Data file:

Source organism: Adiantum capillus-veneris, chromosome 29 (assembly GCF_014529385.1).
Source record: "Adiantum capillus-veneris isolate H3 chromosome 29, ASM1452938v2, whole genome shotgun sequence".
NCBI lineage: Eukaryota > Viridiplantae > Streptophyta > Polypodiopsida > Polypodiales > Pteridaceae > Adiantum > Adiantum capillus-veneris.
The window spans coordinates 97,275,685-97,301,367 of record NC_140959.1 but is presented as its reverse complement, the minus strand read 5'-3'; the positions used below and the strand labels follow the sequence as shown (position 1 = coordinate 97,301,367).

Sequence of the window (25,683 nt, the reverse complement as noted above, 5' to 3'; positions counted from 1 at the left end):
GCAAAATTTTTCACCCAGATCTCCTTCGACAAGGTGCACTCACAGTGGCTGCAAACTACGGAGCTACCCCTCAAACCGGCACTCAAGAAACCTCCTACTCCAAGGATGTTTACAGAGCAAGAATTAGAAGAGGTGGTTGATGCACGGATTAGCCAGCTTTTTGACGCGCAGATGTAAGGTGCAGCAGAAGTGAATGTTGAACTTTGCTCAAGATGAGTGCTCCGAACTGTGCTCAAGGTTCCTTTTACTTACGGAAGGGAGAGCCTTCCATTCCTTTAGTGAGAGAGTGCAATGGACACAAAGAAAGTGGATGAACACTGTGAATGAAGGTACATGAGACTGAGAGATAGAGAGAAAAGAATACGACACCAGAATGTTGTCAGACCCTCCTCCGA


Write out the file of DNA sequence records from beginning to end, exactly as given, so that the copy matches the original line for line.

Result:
Source organism: Adiantum capillus-veneris, chromosome 29 (assembly GCF_014529385.1).
Source record: "Adiantum capillus-veneris isolate H3 chromosome 29, ASM1452938v2, whole genome shotgun sequence".
NCBI lineage: Eukaryota > Viridiplantae > Streptophyta > Polypodiopsida > Polypodiales > Pteridaceae > Adiantum > Adiantum capillus-veneris.
The window spans coordinates 97,275,685-97,301,367 of record NC_140959.1 but is presented as its reverse complement, the minus strand read 5'-3'; the positions used below and the strand labels follow the sequence as shown (position 1 = coordinate 97,301,367).

Sequence of the window (25,683 nt, the reverse complement as noted above, 5' to 3'; positions counted from 1 at the left end):
GCAAAATTTTTCACCCAGATCTCCTTCGACAAGGTGCACTCACAGTGGCTGCAAACTACGGAGCTACCCCTCAAACCGGCACTCAAGAAACCTCCTACTCCAAGGATGTTTACAGAGCAAGAATTAGAAGAGGTGGTTGATGCACGGATTAGCCAGCTTTTTGACGCGCAGATGTAAGGTGCAGCAGAAGTGAATGTTGAACTTTGCTCAAGATGAGTGCTCCGAACTGTGCTCAAGGTTCCTTTTACTTACGGAAGGGAGAGCCTTCCATTCCTTTAGTGAGAGAGTGCAATGGACACAAAGAAAGTGGATGAACACTGTGAATGAAGGTACATGAGACTGAGAGATAGAGAGAAAAGAATACGACACCAGAATGTTGTCAGACCCTCCTCCGA